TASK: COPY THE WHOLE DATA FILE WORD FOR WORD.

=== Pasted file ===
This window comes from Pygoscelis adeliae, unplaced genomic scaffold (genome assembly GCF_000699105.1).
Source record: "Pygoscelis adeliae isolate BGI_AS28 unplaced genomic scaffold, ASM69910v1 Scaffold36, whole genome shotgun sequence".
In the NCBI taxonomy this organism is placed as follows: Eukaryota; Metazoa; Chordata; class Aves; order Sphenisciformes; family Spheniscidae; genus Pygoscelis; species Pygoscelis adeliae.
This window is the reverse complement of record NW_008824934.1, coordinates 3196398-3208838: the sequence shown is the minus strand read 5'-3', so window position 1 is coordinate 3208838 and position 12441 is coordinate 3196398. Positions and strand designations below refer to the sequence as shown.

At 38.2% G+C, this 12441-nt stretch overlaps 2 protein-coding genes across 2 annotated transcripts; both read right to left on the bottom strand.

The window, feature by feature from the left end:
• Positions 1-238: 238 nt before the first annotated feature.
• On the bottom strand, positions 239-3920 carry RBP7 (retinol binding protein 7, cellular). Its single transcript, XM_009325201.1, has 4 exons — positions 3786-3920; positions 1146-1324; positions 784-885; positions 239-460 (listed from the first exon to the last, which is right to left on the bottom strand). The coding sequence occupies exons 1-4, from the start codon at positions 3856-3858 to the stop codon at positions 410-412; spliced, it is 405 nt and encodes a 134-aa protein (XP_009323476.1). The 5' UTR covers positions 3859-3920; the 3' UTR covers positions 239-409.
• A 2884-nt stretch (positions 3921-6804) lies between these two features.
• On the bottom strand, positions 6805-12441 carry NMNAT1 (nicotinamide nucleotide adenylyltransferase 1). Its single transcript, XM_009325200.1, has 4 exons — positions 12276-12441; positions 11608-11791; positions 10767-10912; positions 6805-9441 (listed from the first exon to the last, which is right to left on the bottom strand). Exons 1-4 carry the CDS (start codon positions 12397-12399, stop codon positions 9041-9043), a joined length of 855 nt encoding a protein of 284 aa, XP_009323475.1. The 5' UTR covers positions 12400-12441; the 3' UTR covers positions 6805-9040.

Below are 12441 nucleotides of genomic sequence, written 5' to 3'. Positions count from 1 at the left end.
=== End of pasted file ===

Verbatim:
This window comes from Pygoscelis adeliae, unplaced genomic scaffold (genome assembly GCF_000699105.1).
Source record: "Pygoscelis adeliae isolate BGI_AS28 unplaced genomic scaffold, ASM69910v1 Scaffold36, whole genome shotgun sequence".
In the NCBI taxonomy this organism is placed as follows: Eukaryota; Metazoa; Chordata; class Aves; order Sphenisciformes; family Spheniscidae; genus Pygoscelis; species Pygoscelis adeliae.
This window is the reverse complement of record NW_008824934.1, coordinates 3196398-3208838: the sequence shown is the minus strand read 5'-3', so window position 1 is coordinate 3208838 and position 12441 is coordinate 3196398. Positions and strand designations below refer to the sequence as shown.

At 38.2% G+C, this 12441-nt stretch overlaps 2 protein-coding genes across 2 annotated transcripts; both read right to left on the bottom strand.

The window, feature by feature from the left end:
• Positions 1-238: 238 nt before the first annotated feature.
• On the bottom strand, positions 239-3920 carry RBP7 (retinol binding protein 7, cellular). Its single transcript, XM_009325201.1, has 4 exons — positions 3786-3920; positions 1146-1324; positions 784-885; positions 239-460 (listed from the first exon to the last, which is right to left on the bottom strand). The coding sequence occupies exons 1-4, from the start codon at positions 3856-3858 to the stop codon at positions 410-412; spliced, it is 405 nt and encodes a 134-aa protein (XP_009323476.1). The 5' UTR covers positions 3859-3920; the 3' UTR covers positions 239-409.
• A 2884-nt stretch (positions 3921-6804) lies between these two features.
• On the bottom strand, positions 6805-12441 carry NMNAT1 (nicotinamide nucleotide adenylyltransferase 1). Its single transcript, XM_009325200.1, has 4 exons — positions 12276-12441; positions 11608-11791; positions 10767-10912; positions 6805-9441 (listed from the first exon to the last, which is right to left on the bottom strand). Exons 1-4 carry the CDS (start codon positions 12397-12399, stop codon positions 9041-9043), a joined length of 855 nt encoding a protein of 284 aa, XP_009323475.1. The 5' UTR covers positions 12400-12441; the 3' UTR covers positions 6805-9040.

Below are 12441 nucleotides of genomic sequence, written 5' to 3'. Positions count from 1 at the left end.